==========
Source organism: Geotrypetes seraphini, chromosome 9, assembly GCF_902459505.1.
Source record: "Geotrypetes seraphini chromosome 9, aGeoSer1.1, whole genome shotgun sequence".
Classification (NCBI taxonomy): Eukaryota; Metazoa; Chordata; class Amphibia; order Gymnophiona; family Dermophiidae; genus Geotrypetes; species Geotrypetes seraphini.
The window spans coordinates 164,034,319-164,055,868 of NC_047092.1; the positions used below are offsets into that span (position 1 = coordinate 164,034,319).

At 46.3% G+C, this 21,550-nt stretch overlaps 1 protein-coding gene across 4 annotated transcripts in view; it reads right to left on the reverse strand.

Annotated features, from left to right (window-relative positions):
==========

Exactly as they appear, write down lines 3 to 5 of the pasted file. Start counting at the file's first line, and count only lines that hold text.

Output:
Classification (NCBI taxonomy): Eukaryota; Metazoa; Chordata; class Amphibia; order Gymnophiona; family Dermophiidae; genus Geotrypetes; species Geotrypetes seraphini.
The window spans coordinates 164,034,319-164,055,868 of NC_047092.1; the positions used below are offsets into that span (position 1 = coordinate 164,034,319).

At 46.3% G+C, this 21,550-nt stretch overlaps 1 protein-coding gene across 4 annotated transcripts in view; it reads right to left on the reverse strand.